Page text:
Miniature Ordnance Review looks at the world of historical and fantasy miniatures wargaming and model building. From 15mm Flames of War, to Warhammer 40K, to 1/35th scale tanks, with some potential surprises on the horizon - you'll find them here!

Wednesday, December 13, 2017

Flames of War - Japanese Type 88 75mm Anti-Aircraft Gun Review

The Japanese Type 88 75mm Anti-Aircraft Gun was first accepted into service in 1928, and was designed to combat commonly encountered aircraft of the late 1920's and early 1930's. By the beginning of the Pacific War, the gun was largely obsolete, but it continued to serve until the end of the war with over 2000 being constructed. Allied intelligence regarding the gun was weak, and it was initially assumed that it was a copy of the German FlaK 36/37 gun, but only the names were arguably similar.

The Type 88 can be fielded in virtually any Japanese list taken from Banzai as a support choice (Heavy Anti-Aircraft Platoon). In addition to serving as a heavy anti-aircraft gun, it provides useful anti-take capability with AT 10 and firepower of 3+. However, the gun is immobile (though it has a turntable) and lacks a gun shield, so it can be vulnerable to ranged attack.


Tuesday, December 12, 2017

Flames of War - Type 97 Te-Ke Platoon Review

The Japanese Type 97 Te-Ke tankette was designed as an improvement to the machine-gun armed Type 94 based on the Imperial Japanese Army's experience in China. While the Type 94 had been useful, especially when deployed en masse against the Chinese, its armor was thin and the vehicle was vulnerable to Chinese anti-tank weapons. While externally the Type 94 and Type 97 tankettes are similar, the Type 97 was truly a completely new vehicle and could be equipped with a 37mm gun or a machine gun as primary armament. In Flames of War, the Type 97 Te-Ke can be fielded as Divisional Support in either a Tank Platoon (three to five vehicles) or a Recon Tankette Platoon (two to three vehicles) in Japanese Lists from Banzai. Battlefront has recently released this tankette as the Type 97 Te-Ke Platoon (JBX05) which contains five vehicles.


The first thing you'll notice when picking up this particular platoon box is that it is very light compared to other Battlefront offerings in the same-sized box. There is good reason for this.  Opening the box you'll see that the Te-Ke hull is molded tracks and all as one piece using Battlefront's new two-part mold process as detailed in their recent factory tour.


Monday, December 11, 2017

Flames of War - Painting Japanese Army Infantry for the Pacific Theater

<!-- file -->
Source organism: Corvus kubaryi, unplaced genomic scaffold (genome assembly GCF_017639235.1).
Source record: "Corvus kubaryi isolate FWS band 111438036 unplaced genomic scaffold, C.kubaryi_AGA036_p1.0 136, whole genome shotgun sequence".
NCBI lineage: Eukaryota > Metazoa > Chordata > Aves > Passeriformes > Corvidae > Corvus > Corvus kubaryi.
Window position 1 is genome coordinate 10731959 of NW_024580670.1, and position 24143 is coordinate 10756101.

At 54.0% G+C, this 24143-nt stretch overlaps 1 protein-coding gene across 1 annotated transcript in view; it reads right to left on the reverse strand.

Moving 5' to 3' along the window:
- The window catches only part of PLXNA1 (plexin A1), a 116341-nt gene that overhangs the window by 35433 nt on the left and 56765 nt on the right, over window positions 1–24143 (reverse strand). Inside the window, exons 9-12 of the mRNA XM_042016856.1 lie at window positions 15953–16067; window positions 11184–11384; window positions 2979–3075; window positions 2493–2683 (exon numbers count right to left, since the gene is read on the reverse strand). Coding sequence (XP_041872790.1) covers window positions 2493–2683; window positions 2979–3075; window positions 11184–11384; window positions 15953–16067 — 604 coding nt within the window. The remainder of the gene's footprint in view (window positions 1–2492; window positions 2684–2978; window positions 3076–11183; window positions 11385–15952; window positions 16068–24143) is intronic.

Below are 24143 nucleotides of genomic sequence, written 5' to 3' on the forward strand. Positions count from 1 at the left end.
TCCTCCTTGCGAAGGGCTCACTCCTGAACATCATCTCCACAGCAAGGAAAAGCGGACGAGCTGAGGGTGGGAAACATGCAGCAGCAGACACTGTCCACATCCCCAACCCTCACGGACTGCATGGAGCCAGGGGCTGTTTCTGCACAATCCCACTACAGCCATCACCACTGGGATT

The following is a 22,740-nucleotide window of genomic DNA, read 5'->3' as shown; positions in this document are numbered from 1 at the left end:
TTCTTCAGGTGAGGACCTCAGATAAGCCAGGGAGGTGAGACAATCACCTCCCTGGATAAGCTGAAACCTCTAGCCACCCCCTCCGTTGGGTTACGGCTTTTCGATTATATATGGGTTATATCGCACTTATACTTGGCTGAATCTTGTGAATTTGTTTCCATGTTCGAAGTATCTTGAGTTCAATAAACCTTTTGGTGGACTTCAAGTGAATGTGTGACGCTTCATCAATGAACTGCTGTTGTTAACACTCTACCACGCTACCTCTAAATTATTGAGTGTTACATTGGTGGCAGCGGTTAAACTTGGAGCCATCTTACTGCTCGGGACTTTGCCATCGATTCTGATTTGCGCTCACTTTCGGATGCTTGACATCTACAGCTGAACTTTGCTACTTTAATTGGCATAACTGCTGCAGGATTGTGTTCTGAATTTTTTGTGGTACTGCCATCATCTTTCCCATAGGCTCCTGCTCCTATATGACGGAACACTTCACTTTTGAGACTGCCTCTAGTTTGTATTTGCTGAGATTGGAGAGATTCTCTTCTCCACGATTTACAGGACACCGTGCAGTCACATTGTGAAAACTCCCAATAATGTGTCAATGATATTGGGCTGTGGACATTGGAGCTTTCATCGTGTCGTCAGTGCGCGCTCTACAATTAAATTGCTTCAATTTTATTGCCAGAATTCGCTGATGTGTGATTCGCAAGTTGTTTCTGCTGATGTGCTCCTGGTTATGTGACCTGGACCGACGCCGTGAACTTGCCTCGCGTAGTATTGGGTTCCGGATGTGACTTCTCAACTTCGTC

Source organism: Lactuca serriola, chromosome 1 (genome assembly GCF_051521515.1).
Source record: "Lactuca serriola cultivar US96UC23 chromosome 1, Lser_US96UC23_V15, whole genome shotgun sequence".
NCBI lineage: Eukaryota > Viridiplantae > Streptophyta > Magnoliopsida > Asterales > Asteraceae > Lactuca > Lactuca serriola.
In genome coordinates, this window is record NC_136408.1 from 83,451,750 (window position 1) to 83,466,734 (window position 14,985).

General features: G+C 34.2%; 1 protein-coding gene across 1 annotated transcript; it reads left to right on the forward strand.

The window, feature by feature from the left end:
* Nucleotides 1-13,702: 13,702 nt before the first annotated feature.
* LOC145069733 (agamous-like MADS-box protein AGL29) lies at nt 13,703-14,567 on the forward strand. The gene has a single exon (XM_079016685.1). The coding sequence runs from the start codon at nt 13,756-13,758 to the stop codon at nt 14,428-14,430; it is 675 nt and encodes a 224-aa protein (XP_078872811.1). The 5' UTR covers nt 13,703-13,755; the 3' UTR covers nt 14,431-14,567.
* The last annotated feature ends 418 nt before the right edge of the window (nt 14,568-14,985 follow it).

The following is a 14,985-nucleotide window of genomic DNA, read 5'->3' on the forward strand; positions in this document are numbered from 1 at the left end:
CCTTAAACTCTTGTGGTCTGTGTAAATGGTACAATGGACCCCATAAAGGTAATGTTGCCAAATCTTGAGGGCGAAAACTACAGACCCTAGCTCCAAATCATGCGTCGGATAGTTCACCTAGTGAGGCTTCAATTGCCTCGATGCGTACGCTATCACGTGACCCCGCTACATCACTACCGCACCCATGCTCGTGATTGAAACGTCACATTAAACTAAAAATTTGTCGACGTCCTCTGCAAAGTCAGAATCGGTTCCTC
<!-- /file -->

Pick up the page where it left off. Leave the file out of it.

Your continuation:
The Japanese used a variety of uniforms during World War II which varied in function and coloration (sometimes quite dramatically). In Rising Sun, Battlefront provided a painting guide for Japanese infantry and gunners based on the uniforms fielded in 1939. Unfortunately with the release of Banzai, the painting guide has not been updated to reflect the uniform colors common in the Pacific War. Of course, the figures themselves are the same as the ones released in support of Rising Sun, so there will be some variations between the miniatures and some of the fine details of the actual later war uniforms. However, updating the color palette will give your force a more Pacific War feel to it.


The Uniform

Any time I try to color-match paints to photographs or historical artifacts, I create a color swatch over the primer color I'm using for that batch of miniatures to ensure I match them as closely as possible. Below is the swatch I'm using for my Pacific Japanese - please bear in mind that for all images in this blog entry, the colors will vary somewhat from a true visual color because of the limitations of the scanning process.


At this point I'm still using all Vallejo colors as I have a large library of paints, and see no need to move over to the new Battlefront colors at this time. Battlefront recommended Khaki Grey (880) for Japanese Uniforms when Rising Sun was released. They now recommend the equivalent Comrade Khaki followed by Zhukov Shade with a highlight of Military Khaki. To my eye, these colors are too brown for the Pacific Theater. Japanese Pacific Uniforms tended to be greener than those paints would indicate.

Friday, December 8, 2017

Armor Of The Arab-Israeli Wars - or - Mike's Visit To Yad La-Shiryon Part 3

In this third installment of my article covering the plethora of armor at the IDF museum and memorial Yad La-Shiryon we will be looking at the armor of the Arab states, generally Egypt and Syria, used in the 1967 and 1973 wars. One thing to remember from all of these photos, most, if not all, of these tanks have been repainted by museum personnel at some point so the paint colors are not necessarily original.